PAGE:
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Raising Kids Overseas: Living in Two Worlds

Raising Children in the Mission Field (Part 1)

“While it is right to regard the family as called, we need to bear in mind that the children were not called as individuals, but as part of their parents’ family."[1]

How do we provide proper care for children raised in the mission field? How can we make their transitions – physically, mentally, emotionally, spiritually – easier? Yes, it sounds hard, but it doesn’t have to be if you are well-prepared beforehand!

Wycliffe Singapore’s very own David and Sharon have a wealth of experience with two daughters who have done this. We chatted with Sharon for a peek into this world:

1. What was most challenging about raising children while on missions overseas, and how did you tackle it?

I think the most challenging thing was helping the children live and thrive in two worlds – on the field, and in Singapore. We wanted them to settle and thrive on the field, but we were also very clear that they should regard Singapore as their eventual home. We had seen in others that not handling this well could pitch a child into a downward spiral of maladjustment, poor self-esteem and being unsettled, and this would affect them in negative ways psychologically, emotionally, socially and spiritually.

2. What preparations did you and David make before leaving? Unlike many people now going to the field, we had not visited the country before we made the decision to go. We told the kids that it would be an adventure, and things would be different! We constantly emphasised that “different” is not “worse”, and that every culture and country had their own ways of handling things. We were careful not to paint too rosy a picture, knowing that there would be times when we might be uncomfortable. Telling stories from our own past experiences helped – both of us had stories about changing schools and crossing cultures!

We made sure that they packed a few “comfort” toys and photos of family and friends. Long before, we had intentionally encouraged small favourite toys – no giant teddy bears or large doll houses! We also trained them to eat a wide range of foods as we didn’t want to cope with fussy eaters while travelling and being hosted by new friends. 3. How did the people around you help with your children? Other foreign families on the field helped with advice, and we tried to help our children learn some local language – simple conversation, recognising signs, etc. This helped them start to feel more “at home” in the host culture. For older kids, having at least a survival level of the local language is important for independence so they can move around, shop, hang out, etc. without their parents.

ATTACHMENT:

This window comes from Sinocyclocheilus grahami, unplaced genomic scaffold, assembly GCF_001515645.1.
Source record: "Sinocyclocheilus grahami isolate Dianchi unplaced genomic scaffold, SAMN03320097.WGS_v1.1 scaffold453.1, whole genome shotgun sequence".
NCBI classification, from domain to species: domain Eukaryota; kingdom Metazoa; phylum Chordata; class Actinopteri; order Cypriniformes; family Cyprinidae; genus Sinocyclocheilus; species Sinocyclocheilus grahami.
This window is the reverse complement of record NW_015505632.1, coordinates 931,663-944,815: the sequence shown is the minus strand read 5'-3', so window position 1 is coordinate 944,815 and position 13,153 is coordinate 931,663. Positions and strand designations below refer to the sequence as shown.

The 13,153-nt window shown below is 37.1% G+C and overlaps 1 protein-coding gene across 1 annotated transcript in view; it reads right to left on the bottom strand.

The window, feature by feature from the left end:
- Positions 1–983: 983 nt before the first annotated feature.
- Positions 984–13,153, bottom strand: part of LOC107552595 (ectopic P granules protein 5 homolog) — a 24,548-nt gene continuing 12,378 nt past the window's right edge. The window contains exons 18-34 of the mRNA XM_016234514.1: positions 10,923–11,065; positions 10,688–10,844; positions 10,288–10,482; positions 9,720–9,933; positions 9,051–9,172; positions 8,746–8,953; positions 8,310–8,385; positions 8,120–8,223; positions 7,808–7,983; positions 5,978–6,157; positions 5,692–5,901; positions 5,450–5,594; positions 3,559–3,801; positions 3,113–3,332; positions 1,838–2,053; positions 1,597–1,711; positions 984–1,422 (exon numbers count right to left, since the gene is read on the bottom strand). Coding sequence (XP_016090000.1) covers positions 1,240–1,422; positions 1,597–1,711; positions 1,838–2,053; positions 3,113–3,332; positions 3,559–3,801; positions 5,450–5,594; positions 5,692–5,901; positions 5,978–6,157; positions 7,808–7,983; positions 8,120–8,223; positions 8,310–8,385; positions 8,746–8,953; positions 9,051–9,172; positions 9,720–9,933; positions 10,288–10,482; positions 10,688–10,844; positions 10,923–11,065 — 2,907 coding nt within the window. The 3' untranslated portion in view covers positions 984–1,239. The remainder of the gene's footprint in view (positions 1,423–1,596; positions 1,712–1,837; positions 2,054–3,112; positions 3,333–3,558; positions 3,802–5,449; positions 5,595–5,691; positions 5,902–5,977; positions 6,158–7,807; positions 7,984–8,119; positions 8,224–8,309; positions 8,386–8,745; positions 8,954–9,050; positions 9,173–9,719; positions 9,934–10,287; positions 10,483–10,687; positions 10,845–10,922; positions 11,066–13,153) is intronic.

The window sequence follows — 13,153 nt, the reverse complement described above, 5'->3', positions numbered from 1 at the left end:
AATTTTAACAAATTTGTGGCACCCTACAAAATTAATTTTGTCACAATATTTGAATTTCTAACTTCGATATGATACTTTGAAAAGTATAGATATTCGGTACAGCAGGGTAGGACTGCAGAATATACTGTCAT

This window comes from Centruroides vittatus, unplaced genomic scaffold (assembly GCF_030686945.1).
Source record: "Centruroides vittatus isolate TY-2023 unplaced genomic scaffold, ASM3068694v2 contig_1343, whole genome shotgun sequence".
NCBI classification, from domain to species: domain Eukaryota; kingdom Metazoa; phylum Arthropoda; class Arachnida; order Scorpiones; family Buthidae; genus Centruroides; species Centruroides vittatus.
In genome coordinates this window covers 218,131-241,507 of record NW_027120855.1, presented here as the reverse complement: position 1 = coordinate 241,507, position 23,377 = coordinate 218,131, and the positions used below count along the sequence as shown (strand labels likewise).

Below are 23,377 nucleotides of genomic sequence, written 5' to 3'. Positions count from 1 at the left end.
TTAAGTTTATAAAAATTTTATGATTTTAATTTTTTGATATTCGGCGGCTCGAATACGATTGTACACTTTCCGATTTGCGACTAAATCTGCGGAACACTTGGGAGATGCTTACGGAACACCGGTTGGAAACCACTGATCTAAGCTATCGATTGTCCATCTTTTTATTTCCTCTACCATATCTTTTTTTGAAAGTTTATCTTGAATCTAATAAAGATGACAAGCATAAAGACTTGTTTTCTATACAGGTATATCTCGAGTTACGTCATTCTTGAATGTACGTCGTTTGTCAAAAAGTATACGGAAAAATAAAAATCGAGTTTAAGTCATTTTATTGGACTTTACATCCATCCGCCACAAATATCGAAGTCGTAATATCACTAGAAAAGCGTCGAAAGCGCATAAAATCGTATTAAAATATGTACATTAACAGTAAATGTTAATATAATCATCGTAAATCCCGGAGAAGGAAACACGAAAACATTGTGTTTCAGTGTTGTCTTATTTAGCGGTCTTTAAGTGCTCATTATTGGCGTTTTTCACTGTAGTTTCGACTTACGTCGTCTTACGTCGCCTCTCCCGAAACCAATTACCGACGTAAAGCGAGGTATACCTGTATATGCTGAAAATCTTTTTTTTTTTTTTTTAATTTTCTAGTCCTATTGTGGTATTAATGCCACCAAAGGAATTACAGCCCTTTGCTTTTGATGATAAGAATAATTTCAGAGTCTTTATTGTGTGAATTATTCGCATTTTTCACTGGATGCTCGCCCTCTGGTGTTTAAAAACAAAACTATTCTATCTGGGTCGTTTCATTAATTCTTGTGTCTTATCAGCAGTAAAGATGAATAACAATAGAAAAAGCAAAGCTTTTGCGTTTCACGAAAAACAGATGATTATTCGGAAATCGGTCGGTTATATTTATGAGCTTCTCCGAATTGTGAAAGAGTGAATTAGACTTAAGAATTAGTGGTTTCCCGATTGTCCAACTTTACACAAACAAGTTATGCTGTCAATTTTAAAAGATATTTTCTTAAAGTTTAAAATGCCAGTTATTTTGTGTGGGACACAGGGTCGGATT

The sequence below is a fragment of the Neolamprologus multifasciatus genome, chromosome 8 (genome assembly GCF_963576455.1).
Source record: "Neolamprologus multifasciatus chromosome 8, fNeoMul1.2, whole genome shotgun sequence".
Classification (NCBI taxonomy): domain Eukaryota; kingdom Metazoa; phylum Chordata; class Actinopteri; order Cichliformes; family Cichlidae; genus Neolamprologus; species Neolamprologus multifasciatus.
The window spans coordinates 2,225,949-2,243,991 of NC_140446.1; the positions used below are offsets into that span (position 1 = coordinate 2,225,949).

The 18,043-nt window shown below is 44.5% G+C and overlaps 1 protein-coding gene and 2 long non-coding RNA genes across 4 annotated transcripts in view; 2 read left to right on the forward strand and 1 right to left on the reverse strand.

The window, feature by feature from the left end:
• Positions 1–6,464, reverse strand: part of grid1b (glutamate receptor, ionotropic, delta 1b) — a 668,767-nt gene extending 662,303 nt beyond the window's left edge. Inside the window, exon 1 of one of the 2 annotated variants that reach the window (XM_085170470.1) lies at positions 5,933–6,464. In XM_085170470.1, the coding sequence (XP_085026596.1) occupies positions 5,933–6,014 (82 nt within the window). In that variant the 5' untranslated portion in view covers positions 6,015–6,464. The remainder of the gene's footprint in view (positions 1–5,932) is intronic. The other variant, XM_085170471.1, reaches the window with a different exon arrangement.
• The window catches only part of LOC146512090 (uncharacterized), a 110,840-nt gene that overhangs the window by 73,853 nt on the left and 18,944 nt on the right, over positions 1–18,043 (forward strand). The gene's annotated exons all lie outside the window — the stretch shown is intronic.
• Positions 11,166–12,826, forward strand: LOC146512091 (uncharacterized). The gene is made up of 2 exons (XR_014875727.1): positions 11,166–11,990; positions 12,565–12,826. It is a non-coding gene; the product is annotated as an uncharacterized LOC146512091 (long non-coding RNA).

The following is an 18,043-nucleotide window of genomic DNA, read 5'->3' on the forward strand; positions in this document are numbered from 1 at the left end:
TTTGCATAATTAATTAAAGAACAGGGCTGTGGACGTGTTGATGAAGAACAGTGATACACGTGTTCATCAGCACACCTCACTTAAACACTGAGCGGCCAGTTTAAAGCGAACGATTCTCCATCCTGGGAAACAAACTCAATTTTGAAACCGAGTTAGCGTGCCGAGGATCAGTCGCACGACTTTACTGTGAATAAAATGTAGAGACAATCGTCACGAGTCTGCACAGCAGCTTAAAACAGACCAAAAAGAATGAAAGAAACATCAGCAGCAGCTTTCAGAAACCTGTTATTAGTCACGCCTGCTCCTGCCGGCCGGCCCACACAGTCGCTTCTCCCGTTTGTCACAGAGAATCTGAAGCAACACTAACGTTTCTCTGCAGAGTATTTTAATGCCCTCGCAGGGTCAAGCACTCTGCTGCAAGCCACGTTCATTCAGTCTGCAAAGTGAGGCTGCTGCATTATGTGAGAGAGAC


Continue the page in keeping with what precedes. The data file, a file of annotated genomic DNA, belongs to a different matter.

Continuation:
There was no social media back then, so communication with Singapore was difficult or the kids. But at home, relatives and friends would invite our kids on playdates and outings, and give them exposure to Singapore culture and language. The Sunday school teachers were also wonderful in welcoming them while we were back in Singapore.

4. How did your family navigate the return to Singapore? Some families don’t worry about re-entry till just before they return home, but we felt that that would be too late. Some of the ways we tried to keep them “in touch” with Singapore was through talking to them about Singapore culture, teaching them some Singlish, annual visits including a few immersion periods in Singapore school, watching the National Day Parade online and generally never letting them forget that although they were “at home” where they were at that moment, our intention was to eventually to return to Singapore. We also didn’t run down Singapore schools – some kids really fear returning because their main impression of education in Singapore is that it is very tough!

We returned to Singapore for good when our girls were 14 and 16 years old. Before leaving that “world” which had been our home for a decade, we visited places and people of significance to us, then returned to our other “world” to start anew. It was not easy, but our earlier preparations made it manageable. As our girls started school and youth group in church, we held debriefs over dinner to hear about their experiences, help them navigate teenage social life, explain Singapore customs and culture, and translate some Singlish terms. Having navigated so many changes in their life, they coped well with the transition.

5. Any words of wisdom for parents embarking on this journey? One question that we have been asked is whether the discomforts and challenges were worth it. Shouldn’t we have chosen a more safe and comfortable life, and a higher quality education for our children? Looking back, all of us, even the children, don’t regret what we did. Facing challenges together and sharing experiences has made our family relationship stronger. It has made our shared faith in God’s provision and guidance much firmer as well. Each one of us has learned and grown through these experiences, and we wouldn’t be who we are now if we had lived a different life.

Whether you are or know someone with children serving in the mission field overseas, for more helpful tips on preparing to live abroad, visits home and eventual return, check out Sharon’s and David’s book, This Is Home, Surely?.

Stay tuned for part 2 on raising children in the mission field, where we discuss preparing for the children’s education.

[1] This is Home, Surely? A Guide for Parents of Singaporean of “Third Culture Kids”, Sharon and David Tan

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